The FFA on this thing has been pretty sorely disputed over the years. I sat down with Joanne and she looked me in the eyes and claimed it, and I believe her. The free ascent was put up with Mike Ward, who led the first ascent of Smears for Fears (runout 11c way-thin face, put up in old-school hardman ground-up style). The combined experience and knowledge of the route picked up while doing the bolting on the push that preceded the FFA with Jorge and Bill Bradley seems to me sufficient to prepare the FA party, who both have 5.11 FAs on their resumes, for a solid ascent. Shortly after, Time's Up was also freed by Richard Harrison and Jay Smith, who approached the climb as an onsight. They were pretty puzzled by the style of the route but pulled off a quick send and reported that it was "pretty hard". No doubt a beta-less, ground-up free push was more mentally taxing than a well-informed send by a team that had spent time on the route learning the intricacies of the rock and protection, and is worthy of respect. But first is first.
Anyone attempting this route really needs to consider that the bolts on this route are at a bodyweight stage in their age, these are quarter-inch bolts that are VERY old, and should be viewed as similar in strength to a semi-decent fixed copperhead. Until the route is replaced, this climb should be approached with caution and respect.
|By Abel Jones|
From: Hickory, NC
Feb 23, 2013
You can rap this route with a single 80m.
|By Rob Fielding|
From: Las Vegas, NV
Apr 24, 2013
rating: 5.11+ 7a 24 VIII E4 6a
This route has recently been replaced. Another classic Urisote route which has lost sight because of the old quarter inch bolts. The two 11 corners are fantastic, exposed, and technical on excellent rock.
When I spoke with Joanne, she was adamant about 1 to 1 replacement referring to this route as "her baby." Unfortunately, we didn't have enough time or will power to replace every bolt on this route. We did our best to choose the bolts that were not able to protect w/ natural gear first.
This route was put up after the Nightcrawler in 1984. Handren states in his guidebook, "Although it could be adequately protected w/ natural gear, it was almost fully bolted on the fa, creating an unusual route w/ sport climbing protection but all the features found on a classic crack climb." please refer to Larry DeAngelo's comments on the Nightcrawler for historical perspective. mountainproject.com/v/the-nightcrawler/105920684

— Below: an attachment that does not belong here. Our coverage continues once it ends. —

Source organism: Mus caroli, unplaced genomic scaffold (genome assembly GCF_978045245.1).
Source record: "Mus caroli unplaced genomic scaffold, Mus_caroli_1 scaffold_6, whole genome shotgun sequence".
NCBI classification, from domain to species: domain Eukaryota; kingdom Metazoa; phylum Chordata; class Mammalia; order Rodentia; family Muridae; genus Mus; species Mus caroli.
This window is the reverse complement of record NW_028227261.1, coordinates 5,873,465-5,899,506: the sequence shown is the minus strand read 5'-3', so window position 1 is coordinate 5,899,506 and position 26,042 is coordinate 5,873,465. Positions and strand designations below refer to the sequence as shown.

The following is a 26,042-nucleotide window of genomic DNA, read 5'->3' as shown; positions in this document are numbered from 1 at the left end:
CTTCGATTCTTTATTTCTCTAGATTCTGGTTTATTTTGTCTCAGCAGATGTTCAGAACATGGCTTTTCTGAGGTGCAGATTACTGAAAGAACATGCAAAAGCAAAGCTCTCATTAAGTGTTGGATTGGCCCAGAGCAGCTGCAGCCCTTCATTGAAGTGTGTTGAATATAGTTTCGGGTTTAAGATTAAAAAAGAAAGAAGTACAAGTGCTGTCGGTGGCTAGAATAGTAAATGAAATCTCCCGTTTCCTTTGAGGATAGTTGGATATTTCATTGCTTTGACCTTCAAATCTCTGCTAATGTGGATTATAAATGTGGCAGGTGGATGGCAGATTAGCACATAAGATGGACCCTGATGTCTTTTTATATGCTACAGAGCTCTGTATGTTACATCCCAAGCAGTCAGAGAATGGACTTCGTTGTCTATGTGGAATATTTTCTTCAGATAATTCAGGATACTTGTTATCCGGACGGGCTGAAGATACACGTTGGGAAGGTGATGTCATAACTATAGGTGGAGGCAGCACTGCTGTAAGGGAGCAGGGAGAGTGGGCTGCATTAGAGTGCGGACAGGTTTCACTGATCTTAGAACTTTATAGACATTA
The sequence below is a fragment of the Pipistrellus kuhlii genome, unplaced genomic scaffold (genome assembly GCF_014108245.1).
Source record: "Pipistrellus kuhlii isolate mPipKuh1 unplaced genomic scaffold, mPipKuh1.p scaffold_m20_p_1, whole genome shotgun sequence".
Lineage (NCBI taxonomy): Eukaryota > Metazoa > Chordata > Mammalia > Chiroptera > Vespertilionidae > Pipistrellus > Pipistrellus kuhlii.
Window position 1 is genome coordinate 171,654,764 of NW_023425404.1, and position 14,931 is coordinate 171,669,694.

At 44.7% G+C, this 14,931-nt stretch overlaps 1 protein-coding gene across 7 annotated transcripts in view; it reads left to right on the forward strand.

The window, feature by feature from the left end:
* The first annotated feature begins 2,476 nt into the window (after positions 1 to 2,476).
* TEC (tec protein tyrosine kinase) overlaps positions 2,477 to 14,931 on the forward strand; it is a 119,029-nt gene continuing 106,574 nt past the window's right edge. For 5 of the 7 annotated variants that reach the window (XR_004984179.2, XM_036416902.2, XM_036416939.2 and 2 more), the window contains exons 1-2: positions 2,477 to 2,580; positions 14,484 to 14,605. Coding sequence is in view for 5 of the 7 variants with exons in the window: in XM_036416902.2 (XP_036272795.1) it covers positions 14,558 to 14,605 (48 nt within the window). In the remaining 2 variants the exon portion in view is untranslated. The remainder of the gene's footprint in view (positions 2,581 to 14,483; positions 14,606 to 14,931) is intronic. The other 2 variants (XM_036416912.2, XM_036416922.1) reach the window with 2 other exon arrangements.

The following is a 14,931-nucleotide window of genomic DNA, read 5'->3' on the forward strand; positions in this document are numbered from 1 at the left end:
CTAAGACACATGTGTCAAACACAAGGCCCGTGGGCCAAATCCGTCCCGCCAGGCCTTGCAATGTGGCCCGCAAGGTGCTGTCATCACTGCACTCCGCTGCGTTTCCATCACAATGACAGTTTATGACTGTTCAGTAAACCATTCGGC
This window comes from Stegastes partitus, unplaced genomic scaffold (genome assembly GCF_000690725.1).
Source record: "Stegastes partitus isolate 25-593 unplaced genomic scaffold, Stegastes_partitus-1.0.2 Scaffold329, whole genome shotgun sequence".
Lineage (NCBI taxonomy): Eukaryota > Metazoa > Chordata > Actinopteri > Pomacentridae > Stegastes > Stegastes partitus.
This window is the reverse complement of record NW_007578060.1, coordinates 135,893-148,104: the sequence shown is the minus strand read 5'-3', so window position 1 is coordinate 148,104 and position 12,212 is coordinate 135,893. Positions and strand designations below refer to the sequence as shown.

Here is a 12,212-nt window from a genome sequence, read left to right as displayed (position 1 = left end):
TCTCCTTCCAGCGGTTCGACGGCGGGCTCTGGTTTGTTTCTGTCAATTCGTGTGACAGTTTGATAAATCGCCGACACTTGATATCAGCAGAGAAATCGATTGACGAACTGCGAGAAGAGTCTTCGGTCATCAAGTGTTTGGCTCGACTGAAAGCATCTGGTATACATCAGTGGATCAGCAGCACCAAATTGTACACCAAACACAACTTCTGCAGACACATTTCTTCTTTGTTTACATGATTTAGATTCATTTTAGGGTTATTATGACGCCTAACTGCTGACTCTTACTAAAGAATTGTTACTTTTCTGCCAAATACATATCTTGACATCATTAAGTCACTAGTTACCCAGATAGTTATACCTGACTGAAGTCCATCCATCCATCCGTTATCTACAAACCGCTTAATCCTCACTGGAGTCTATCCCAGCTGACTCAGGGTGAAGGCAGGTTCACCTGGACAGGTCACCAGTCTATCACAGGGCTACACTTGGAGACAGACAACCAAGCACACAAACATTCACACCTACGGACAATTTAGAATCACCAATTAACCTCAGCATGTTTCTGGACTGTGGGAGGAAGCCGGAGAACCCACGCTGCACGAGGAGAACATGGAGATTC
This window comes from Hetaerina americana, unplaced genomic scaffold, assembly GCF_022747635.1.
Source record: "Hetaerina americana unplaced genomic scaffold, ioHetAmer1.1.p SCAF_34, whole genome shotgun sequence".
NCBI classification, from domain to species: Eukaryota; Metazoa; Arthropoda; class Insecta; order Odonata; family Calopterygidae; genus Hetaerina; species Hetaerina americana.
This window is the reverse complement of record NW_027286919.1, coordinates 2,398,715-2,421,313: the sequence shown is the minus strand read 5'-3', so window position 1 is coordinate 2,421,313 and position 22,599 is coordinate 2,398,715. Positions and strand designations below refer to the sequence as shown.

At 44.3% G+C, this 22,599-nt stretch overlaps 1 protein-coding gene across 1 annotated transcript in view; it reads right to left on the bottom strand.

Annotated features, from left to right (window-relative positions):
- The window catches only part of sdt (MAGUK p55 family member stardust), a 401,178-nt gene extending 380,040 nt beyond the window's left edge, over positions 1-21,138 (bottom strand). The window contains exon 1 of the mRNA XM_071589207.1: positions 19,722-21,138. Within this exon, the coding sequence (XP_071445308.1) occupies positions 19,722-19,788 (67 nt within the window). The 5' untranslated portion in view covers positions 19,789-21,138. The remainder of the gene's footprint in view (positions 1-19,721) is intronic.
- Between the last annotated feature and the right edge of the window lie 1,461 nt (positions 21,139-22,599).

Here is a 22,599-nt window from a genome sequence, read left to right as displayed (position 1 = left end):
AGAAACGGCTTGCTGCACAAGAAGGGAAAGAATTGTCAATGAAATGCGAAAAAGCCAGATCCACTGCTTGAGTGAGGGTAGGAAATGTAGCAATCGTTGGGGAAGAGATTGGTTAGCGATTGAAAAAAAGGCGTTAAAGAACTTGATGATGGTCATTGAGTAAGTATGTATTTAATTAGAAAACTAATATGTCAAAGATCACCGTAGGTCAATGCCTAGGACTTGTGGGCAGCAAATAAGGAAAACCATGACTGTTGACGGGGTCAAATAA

All anchors on this route have been setup for rappel. Every anchor was replaced w/ 1 or 2 1/2" SS 5 piece bolts coupled w/ the 3/8" metolius bolts that were already in place.
Pitch 1: A little different than the guidebook. Scramble up to the left facing corner. Climb the corner midway through and then head right over the arete onto the face where the protection is good. Going straight up the corner looks thin and unprotected.
Pitch 2: Straight up the corner with a 5.10 move near the quarter incher, adequate gear below and above. Really nice pitch.
Pitch 3: Four pro bolts replaced, three initially off the belay and one up higher. A #3 will place nicely at the 4th bolt (quarter incher) and for the tips section two green c3's or size equivalent. A mixture of liebacking, offwidth, and techy climbing in the dihedral.
Pitch 4: Twelve pro bolts replaced. If climbing conservative, bring a # 3 for the chimney section, med sized nut for the roof, and a # 2 near the quarter incher. Don't forget to sling the last bolt before the roof section. If climbing P5, i'd highly recommend belaying underneath the roof (at the anchor) to avoid any potential rock fall on the next pitch.
Pitch 5: Five pro bolts replaced, most of them initially off the belay. The rock significantly deteriorates at this point, but I thought it was worth doing once and wouldn't do it again. Link it to the top of P6.
Pitch 6: For the sixth pitch, you can avoid the R corner system by jumping out on the face to the right w/ easy 5.6/7 climbing and some occasional gear.
For conservative rack bring single to 3", doubles from thin to 0.5" and you could easily get away w/ just a single rack to 3. You can rap w/ a 70m rope no problem and probably even a 60, but we didn't try it. The rope pulls very smoothly.
NOTE: The old quarter inch bolts are dangerous at their age and probably won't hold a fall. Back them up or risk the consequences of a long whipper :)
Consider a donation to the ASCA. If it wern't for them, big projects like this would most likely not be done.
Dec 2, 2013
Minus the copious amount of bolts...new, shinny bolts...a truly rad climb. I'd recommend it to anybody. Awesome first few pitches, then an offwidth to chimney to roof to thin stemming...all in one pitch!
I will ad, however, that anyone with even a hint of traditional ethic will find the route quite horribly over-bolted. I clipped tightly spaced bolts in a super clean corner crack, then a chimney, and then essentially top-roped my way through the crux, as the bolts are so close. Come to think of it, it's the hardest, coolest climb I've ever onsighted, but I felt as accomplished as I do after a successful grocery run.
Any sense of adventure or commitment has been completely murdered on this one, which is too bad because it's one hell of a beautiful line.